This week is the World Health Assembly where a resolution on Research and Development will be drafted and agreed upon by member states.
This is a moment the Missing Medicines campaign has been working towards for quite some time with over 6,000 people taking action around the country over over the last 8 months! We will see this week if our hopes for reforms to the way we develop medicines have been achieved. Can we find new ways to finance R&D that doesn’t lead to high prices? And can we ensure that public health need, not PROFIT, is the driver of medical innovation? It all lies in the balance.
At the beginning of May STOPAIDS attended the open-ended meeting of the Consultative Expert Working Group on Research and Development (CEWG) held at the World Health Organisation in Geneva. The aim of this meeting was to discuss all the ideas that had come out of the CEWG report, such as: a pooled fund for R&D, a global observatory to encourage collaborative research and priorities to be set and finally the idea of establishing a legally binding R&D agreement that would underpin these initiatives and ensure that the financial and coordination burden for global health R&D is shared. At the end of this meeting member states were to agree upon certain commitments and draw up a draft resolution that would be finalised at the WHA.
In summary, the meeting was good in that certain member states (Columbia, Brazil and South Africa) raised the issue of the R&D treaty; France and the Netherlands made important interventions about the high cost of medicine and there was broad agreement over the plan to establish an R&D Observatory. It was also great that civil society was able to make interventions and were very active through the meeting stressing the need to ensure that the CEWG process goes beyond neglected tropical diseases (NTDs) and also incorporates AMR and Cancer; recognition that high prices are a market failure and need to be addressed with de-linkage; and the need for governments not to outsource R&D priority setting, coordination and norms. There was also a presentation from Ruth Dreifuss, chair of the UN High Level Panel on Access to Medicines, a good signal that coherence between the CEWG process and the HLP is considered a priority.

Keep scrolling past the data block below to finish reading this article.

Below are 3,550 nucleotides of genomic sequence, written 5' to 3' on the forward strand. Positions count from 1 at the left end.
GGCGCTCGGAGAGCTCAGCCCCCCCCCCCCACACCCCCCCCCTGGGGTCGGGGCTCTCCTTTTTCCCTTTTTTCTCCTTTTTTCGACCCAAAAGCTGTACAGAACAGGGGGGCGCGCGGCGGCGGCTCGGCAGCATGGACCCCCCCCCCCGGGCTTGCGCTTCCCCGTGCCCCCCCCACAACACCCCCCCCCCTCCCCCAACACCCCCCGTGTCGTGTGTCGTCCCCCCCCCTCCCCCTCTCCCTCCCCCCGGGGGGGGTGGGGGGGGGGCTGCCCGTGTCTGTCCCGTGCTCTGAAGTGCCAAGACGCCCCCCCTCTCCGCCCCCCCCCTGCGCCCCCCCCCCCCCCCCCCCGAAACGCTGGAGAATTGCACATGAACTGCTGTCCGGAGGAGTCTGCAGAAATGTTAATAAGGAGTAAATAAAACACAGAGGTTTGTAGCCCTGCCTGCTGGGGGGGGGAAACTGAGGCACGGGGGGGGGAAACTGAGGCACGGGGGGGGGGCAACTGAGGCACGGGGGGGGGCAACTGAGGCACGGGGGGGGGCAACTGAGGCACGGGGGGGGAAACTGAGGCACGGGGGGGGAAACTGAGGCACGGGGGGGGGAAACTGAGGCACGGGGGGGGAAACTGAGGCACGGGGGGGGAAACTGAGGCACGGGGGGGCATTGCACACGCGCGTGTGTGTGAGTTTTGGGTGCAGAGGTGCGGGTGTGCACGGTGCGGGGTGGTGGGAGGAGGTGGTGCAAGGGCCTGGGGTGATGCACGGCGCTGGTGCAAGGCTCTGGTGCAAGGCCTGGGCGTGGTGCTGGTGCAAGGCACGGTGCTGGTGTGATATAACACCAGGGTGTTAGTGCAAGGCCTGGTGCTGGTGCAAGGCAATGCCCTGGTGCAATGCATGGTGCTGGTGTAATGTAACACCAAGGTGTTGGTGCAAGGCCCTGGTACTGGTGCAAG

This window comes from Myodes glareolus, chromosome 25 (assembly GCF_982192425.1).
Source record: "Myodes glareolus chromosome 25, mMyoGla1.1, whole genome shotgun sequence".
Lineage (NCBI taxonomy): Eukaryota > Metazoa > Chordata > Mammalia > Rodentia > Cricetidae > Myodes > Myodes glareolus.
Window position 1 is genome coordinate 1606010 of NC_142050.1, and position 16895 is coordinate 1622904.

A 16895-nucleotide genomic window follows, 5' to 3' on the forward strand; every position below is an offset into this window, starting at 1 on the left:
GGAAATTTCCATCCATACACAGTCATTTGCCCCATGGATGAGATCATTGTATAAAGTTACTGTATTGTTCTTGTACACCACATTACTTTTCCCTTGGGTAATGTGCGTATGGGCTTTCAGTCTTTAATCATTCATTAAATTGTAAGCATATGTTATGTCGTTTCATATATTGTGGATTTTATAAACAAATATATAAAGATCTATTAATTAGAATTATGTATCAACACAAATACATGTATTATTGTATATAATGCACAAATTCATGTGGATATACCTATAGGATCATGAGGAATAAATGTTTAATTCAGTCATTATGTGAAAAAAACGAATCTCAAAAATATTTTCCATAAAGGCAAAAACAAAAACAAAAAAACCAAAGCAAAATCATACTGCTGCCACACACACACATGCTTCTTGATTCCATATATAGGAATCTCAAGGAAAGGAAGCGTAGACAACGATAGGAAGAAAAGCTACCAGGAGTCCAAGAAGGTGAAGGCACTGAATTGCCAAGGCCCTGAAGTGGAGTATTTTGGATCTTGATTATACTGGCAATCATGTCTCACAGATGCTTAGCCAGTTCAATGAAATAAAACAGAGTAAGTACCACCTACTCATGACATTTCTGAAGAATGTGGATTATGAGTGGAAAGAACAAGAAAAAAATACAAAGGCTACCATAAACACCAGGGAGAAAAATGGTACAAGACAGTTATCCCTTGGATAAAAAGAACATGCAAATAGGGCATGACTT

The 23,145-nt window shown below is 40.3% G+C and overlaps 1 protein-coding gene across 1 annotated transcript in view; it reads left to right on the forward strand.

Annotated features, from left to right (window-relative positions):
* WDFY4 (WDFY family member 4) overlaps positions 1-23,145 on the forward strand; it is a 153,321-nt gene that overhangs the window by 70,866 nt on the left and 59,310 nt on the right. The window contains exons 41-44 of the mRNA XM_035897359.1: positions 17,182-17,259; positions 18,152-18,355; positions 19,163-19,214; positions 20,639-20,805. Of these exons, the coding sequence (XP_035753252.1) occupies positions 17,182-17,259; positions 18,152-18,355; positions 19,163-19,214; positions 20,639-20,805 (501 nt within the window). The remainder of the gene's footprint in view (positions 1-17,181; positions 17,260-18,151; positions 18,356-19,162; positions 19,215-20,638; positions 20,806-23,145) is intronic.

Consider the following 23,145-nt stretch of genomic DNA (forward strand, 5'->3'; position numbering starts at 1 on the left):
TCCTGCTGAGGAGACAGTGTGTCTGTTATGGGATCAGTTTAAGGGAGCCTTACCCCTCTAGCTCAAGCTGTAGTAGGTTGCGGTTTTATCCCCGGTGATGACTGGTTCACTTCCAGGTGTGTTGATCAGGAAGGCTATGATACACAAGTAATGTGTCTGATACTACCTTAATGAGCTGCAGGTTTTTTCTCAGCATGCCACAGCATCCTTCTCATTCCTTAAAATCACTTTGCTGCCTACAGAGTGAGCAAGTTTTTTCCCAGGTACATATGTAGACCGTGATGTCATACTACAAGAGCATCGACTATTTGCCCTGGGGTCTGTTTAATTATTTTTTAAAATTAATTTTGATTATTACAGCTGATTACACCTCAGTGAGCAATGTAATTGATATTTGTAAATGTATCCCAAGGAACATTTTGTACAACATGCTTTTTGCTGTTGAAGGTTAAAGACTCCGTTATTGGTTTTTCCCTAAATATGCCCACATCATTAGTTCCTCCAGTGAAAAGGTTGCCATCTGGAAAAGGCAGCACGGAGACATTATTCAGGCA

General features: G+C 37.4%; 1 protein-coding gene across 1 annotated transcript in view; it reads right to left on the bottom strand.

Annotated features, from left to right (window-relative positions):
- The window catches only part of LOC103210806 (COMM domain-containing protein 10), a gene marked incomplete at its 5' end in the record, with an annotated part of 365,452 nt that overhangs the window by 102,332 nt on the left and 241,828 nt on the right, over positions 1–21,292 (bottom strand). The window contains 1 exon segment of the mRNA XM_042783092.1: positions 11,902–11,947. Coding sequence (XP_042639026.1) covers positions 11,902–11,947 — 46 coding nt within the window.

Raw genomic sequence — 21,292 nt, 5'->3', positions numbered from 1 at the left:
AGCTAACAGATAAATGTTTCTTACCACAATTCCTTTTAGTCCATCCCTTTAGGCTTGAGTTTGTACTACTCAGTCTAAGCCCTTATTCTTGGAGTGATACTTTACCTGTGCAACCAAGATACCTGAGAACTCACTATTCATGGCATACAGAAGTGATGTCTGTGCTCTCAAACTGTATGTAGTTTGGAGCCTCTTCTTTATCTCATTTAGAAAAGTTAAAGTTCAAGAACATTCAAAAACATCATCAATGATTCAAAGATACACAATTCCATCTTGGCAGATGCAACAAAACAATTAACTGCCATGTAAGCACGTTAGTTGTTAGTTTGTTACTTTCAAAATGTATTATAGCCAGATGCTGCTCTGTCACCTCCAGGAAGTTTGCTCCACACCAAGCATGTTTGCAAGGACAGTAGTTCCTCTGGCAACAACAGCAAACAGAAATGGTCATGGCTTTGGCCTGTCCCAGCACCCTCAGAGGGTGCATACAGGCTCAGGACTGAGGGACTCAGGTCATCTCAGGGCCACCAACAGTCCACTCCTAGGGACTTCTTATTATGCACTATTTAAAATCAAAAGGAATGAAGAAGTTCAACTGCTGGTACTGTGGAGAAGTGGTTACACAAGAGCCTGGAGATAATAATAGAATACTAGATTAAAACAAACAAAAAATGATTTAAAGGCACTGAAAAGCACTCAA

STOPAIDS and others also made sure we bought some activism to the event to remind member states that there are lots of people from outside this process who are watching and waiting for progressive decisions to be made. We made some great stickers and staged a demo after the meeting outside of the WHO to get delegates attention as they walked back to their hotels.
Unfortunately there were also frustrating things about the meeting. The discussion on the R&D treaty never developed any further than the few mentions it got from a couple of member states and when it came to funding there was no consensus made. The UK delegate said that the UK already gives enough to R&D and whilst they support the idea of a pooled fund they won’t actually make any financial contrition towards it. They also said that they don’t support the idea of an R&D treaty as they feel these things take too long to implement, chasing member states to ensure they fulfil their commitments. They are keen to get the R&D Observatory up and running though and said this is the first step to identifying the gaps in research and funding, which indicates that they could be willing to be convinced with more evidence about the need for a pooled fund.
On the last day the meeting was closed to civil society as member states began to negotiate a draft decision point. You can read the draft as it is so far here. Currently there are only a few paragraphs that have been agreed (in yellow) the rest is in brackets which means it is still under negotiation. Civil society has been able to influence this text and have in-putted important points around shared responsibility; language about policy coherence with the upcoming report from the High Level Panel on Access to Medicines (which has the potential to be a much more transformational process) and the right to achieve the highest level of health. There are also good points around establishing a financing mechanism and considerations of reaching the 0.01% benchmark for R&D. However the draft doesn’t recognise that market failure is also an issue in developed countries (this has been noted on work on AMR – and although policy coherence is specifically mentioned as a goal, AMR is considered outside the scope of the CEWG) nor is access to medicines considered an issue outside of the developing world. So although the international element is missing within the resolution and the R&D treaty is not mentioned, there is still the potential for some solid commitments around the R&D observatory, hopes around securing financing and ensuring policy coherence with the UN High Level Panel on Access to Medicines with a plan set for another open-ended meeting once the HLP report comes out.
The R&D agenda point will be discussed on Friday and this week the Missing Medicines campaign will be visiting the Department for International Development to hand in our petition with a letter that sets out the argument for why the UK government must support reform to our R&D model if they want to ensure we champion human rights over intellectual property rights and fulfil their commitments to the SDGs.
Stay tuned for updates on the outcome.